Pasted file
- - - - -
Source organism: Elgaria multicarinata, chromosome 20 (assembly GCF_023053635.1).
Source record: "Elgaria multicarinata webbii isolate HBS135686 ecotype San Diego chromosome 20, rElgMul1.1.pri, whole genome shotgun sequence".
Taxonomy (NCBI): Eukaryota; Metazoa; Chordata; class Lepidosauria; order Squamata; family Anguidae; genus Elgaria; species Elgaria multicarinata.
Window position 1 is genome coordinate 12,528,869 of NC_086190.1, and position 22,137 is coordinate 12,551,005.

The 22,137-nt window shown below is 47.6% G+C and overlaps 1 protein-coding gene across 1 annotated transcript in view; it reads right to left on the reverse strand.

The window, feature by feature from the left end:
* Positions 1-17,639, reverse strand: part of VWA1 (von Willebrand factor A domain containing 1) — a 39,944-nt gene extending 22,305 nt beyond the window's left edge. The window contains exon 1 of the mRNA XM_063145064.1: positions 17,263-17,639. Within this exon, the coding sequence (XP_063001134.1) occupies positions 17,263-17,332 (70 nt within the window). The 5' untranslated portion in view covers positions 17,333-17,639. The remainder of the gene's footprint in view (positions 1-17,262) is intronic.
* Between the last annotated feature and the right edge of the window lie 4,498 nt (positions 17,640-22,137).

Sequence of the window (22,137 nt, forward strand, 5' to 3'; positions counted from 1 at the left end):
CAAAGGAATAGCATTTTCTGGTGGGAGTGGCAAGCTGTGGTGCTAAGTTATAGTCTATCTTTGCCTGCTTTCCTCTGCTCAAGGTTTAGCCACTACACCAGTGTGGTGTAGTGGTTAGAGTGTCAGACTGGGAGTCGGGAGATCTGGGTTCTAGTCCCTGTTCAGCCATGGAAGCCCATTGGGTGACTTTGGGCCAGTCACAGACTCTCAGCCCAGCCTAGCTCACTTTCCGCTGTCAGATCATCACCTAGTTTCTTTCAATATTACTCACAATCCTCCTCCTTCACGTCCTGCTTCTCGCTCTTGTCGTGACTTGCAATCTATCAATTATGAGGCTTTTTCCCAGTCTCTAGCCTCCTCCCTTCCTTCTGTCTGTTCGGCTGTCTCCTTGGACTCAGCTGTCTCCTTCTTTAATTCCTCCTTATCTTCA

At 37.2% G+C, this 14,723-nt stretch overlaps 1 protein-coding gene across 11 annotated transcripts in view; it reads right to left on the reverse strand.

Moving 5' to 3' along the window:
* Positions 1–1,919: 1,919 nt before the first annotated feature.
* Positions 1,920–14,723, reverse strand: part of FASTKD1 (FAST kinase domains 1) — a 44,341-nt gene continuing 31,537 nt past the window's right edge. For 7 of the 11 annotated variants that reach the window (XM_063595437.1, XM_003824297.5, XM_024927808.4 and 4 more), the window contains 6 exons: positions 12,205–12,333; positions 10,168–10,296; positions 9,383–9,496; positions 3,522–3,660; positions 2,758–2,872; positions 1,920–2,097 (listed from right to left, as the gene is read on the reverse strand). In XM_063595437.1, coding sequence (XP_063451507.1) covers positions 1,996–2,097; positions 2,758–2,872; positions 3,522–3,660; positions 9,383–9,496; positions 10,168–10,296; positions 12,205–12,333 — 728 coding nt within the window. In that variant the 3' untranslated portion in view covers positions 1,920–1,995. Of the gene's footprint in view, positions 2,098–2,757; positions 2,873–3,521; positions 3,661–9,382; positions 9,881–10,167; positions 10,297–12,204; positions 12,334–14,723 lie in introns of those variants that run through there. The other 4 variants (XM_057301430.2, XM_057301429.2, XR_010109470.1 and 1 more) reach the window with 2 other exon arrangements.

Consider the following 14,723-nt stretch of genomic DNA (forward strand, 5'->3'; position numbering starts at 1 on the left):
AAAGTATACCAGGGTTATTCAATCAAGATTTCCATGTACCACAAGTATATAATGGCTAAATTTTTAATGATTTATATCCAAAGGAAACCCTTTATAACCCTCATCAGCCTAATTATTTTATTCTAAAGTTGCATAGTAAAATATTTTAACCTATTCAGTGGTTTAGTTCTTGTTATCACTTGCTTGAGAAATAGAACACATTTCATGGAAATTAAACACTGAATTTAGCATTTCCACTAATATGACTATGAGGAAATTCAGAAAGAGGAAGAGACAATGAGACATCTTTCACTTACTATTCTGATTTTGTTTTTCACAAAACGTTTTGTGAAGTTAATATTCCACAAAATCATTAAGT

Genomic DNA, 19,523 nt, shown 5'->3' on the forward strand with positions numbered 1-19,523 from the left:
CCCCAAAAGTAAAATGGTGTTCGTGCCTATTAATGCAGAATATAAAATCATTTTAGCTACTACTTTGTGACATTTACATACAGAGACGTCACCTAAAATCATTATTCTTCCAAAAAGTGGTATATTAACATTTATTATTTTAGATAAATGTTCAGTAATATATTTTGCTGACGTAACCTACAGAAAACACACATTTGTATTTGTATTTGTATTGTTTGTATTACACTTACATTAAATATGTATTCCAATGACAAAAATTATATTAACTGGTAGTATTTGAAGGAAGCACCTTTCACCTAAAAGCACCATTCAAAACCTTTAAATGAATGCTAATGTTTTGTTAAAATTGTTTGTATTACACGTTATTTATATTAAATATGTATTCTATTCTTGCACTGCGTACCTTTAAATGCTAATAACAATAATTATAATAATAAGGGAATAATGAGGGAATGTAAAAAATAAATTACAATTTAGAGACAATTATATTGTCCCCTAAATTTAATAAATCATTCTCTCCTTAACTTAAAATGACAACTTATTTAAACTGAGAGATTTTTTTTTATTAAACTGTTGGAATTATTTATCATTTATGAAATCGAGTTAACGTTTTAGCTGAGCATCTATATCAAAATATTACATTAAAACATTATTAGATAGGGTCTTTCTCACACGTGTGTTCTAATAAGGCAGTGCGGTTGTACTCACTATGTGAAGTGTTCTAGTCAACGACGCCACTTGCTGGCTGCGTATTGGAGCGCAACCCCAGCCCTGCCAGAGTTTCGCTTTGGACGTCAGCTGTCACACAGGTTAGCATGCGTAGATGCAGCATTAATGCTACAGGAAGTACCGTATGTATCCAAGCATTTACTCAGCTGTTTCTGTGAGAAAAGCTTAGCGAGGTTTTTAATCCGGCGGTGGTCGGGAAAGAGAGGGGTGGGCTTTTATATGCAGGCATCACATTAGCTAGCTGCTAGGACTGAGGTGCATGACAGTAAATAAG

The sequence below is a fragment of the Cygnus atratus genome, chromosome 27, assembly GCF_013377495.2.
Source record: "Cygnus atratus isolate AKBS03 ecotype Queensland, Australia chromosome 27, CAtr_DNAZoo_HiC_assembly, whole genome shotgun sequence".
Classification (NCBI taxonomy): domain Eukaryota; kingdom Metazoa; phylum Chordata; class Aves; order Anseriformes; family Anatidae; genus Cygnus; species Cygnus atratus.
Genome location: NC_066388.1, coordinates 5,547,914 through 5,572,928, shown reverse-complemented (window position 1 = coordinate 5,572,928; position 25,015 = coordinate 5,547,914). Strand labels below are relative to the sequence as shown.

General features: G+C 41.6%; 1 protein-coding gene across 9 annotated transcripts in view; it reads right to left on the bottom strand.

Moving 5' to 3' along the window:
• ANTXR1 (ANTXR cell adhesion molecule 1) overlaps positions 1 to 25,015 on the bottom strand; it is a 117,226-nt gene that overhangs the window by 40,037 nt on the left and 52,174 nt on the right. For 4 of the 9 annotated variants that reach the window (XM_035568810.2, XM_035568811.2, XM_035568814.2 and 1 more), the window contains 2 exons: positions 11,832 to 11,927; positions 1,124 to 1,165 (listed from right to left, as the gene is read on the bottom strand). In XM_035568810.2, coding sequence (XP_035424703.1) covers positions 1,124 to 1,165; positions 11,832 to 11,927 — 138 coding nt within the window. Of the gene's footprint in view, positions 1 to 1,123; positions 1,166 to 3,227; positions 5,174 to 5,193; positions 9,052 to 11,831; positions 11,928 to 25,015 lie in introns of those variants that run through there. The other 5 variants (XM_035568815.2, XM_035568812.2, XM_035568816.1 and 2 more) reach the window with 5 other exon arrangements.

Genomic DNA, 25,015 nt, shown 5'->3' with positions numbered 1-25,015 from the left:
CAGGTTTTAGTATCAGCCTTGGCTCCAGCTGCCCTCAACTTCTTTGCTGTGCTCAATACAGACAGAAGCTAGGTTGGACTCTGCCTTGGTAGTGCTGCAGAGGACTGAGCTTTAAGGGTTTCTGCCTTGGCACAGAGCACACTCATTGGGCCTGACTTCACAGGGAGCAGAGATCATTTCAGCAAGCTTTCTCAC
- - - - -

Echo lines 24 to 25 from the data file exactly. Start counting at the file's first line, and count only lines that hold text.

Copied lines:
Moving 5' to 3' along the window:
• ANTXR1 (ANTXR cell adhesion molecule 1) overlaps positions 1 to 25,015 on the bottom strand; it is a 117,226-nt gene that overhangs the window by 40,037 nt on the left and 52,174 nt on the right. For 4 of the 9 annotated variants that reach the window (XM_035568810.2, XM_035568811.2, XM_035568814.2 and 1 more), the window contains 2 exons: positions 11,832 to 11,927; positions 1,124 to 1,165 (listed from right to left, as the gene is read on the bottom strand). In XM_035568810.2, coding sequence (XP_035424703.1) covers positions 1,124 to 1,165; positions 11,832 to 11,927 — 138 coding nt within the window. Of the gene's footprint in view, positions 1 to 1,123; positions 1,166 to 3,227; positions 5,174 to 5,193; positions 9,052 to 11,831; positions 11,928 to 25,015 lie in introns of those variants that run through there. The other 5 variants (XM_035568815.2, XM_035568812.2, XM_035568816.1 and 2 more) reach the window with 5 other exon arrangements.